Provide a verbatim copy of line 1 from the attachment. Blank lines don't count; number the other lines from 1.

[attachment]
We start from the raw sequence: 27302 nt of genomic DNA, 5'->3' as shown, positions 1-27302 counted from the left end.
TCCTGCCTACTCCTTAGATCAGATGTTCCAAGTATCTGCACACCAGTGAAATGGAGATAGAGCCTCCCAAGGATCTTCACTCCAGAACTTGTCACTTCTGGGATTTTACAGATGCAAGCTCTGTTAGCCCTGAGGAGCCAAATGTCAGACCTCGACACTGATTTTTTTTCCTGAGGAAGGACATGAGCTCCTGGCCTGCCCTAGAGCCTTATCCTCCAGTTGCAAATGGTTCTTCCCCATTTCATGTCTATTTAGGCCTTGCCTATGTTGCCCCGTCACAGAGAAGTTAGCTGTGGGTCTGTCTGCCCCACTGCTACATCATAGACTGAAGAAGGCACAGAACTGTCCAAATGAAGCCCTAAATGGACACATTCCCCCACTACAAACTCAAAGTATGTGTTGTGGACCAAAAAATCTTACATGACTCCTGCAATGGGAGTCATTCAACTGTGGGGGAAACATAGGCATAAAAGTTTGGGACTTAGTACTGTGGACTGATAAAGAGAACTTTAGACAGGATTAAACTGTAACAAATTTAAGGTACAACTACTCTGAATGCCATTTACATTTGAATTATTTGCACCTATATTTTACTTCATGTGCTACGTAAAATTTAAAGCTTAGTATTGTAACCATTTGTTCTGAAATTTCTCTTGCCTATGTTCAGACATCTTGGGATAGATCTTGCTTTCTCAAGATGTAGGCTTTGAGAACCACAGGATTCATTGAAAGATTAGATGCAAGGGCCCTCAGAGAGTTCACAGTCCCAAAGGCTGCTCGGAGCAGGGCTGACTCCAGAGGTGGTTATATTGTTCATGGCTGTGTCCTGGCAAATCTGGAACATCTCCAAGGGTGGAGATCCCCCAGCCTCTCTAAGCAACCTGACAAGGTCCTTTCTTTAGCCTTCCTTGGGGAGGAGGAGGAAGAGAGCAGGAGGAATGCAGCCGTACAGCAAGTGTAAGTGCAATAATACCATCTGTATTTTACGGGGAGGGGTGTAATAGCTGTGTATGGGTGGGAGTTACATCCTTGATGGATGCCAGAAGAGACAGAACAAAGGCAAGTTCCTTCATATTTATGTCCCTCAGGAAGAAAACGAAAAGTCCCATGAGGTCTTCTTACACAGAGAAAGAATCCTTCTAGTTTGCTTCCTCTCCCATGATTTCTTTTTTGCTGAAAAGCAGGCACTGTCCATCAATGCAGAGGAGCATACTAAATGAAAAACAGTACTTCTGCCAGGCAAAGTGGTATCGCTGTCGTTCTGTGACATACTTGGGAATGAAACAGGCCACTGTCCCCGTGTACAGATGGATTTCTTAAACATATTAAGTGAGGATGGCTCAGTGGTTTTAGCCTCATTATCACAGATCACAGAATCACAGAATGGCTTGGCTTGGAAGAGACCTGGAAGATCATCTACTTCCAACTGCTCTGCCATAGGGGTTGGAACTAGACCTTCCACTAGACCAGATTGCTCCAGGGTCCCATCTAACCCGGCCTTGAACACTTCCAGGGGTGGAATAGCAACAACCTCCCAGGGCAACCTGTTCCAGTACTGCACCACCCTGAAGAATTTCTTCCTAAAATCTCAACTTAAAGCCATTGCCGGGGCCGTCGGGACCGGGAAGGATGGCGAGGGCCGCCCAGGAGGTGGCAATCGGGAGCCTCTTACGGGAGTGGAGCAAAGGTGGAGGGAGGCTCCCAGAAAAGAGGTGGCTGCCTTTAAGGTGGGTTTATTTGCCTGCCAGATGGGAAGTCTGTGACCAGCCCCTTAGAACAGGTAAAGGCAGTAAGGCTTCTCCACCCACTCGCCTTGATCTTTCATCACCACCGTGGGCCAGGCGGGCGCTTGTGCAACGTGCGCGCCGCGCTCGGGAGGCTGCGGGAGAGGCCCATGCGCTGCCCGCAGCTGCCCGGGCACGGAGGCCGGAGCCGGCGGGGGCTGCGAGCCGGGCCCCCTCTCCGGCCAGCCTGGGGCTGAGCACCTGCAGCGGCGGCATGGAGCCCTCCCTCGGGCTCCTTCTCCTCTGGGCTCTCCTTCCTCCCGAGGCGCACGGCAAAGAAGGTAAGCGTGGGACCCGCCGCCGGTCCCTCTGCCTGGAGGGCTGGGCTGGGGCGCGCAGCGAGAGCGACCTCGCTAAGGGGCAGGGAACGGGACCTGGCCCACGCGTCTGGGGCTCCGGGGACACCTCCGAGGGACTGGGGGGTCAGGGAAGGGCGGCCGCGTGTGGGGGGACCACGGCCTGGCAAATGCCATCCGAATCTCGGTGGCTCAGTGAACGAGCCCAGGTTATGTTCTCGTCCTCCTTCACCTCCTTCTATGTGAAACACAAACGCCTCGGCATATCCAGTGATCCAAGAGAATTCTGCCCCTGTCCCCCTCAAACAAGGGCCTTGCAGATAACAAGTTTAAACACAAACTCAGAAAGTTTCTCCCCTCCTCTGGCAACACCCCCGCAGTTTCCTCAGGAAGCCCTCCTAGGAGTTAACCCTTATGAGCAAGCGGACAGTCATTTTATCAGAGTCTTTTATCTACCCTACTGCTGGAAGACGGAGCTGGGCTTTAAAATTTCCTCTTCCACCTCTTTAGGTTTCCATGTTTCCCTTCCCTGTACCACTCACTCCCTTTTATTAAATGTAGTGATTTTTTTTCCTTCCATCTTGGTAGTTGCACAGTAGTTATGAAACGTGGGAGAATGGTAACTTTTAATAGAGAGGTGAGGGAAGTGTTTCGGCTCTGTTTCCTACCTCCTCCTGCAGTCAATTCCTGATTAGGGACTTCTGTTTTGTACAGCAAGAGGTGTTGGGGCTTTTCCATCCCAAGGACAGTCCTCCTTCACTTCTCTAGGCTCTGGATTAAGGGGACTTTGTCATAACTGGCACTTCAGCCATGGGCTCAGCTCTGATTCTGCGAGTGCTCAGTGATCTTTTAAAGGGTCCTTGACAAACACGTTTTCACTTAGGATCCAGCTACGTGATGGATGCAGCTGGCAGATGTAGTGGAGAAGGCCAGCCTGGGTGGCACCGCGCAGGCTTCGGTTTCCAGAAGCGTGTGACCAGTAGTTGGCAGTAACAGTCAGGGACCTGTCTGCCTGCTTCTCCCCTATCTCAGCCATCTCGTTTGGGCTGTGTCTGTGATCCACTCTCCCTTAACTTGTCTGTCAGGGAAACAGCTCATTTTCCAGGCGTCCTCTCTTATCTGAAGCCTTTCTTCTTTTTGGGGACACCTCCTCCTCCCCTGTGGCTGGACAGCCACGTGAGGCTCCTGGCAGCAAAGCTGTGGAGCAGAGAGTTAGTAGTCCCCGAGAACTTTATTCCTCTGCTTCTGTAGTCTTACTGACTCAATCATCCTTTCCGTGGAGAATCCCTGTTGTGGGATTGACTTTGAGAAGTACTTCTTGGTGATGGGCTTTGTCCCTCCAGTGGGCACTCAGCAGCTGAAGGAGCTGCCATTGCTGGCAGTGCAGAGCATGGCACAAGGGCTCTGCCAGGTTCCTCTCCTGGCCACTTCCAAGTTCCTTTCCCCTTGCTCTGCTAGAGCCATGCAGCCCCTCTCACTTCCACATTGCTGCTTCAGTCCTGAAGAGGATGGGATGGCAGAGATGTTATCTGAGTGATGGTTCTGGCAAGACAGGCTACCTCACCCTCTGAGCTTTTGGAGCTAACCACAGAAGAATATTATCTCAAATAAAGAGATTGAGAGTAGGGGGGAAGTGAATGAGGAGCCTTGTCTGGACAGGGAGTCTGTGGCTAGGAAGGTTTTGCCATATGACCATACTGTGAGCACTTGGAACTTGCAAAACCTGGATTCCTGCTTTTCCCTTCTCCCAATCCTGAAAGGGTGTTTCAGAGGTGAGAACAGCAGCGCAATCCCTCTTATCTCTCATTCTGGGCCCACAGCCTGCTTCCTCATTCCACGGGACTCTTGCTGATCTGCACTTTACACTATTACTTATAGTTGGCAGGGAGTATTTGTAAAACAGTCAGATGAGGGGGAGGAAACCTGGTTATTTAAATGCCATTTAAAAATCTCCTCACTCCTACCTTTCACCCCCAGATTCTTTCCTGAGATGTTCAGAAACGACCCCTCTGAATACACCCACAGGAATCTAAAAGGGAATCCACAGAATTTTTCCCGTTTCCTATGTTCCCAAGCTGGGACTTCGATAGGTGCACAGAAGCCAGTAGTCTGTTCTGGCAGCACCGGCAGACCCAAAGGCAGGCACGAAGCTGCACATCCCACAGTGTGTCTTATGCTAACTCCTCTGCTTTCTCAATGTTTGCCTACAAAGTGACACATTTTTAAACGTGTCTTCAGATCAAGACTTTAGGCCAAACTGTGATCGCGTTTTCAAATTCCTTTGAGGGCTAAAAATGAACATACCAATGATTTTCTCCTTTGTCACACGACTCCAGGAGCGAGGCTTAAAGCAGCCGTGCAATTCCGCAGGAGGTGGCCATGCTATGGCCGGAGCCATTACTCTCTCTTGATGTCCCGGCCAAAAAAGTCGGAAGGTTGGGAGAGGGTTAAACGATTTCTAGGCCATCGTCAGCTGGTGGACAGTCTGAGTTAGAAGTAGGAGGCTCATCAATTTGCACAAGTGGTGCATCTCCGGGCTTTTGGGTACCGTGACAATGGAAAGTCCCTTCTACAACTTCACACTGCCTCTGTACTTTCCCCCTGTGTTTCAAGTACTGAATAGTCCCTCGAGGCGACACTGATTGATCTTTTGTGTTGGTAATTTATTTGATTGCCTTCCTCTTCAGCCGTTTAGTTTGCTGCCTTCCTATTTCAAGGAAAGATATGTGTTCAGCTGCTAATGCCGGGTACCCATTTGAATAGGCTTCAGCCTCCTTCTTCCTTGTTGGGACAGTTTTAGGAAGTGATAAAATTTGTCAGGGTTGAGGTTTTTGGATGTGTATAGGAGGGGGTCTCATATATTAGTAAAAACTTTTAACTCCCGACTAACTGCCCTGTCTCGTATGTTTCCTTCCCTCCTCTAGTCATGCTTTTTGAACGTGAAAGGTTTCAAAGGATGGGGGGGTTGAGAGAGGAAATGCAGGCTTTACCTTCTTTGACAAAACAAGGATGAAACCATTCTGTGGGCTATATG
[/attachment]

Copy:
We start from the raw sequence: 27302 nt of genomic DNA, 5'->3' as shown, positions 1-27302 counted from the left end.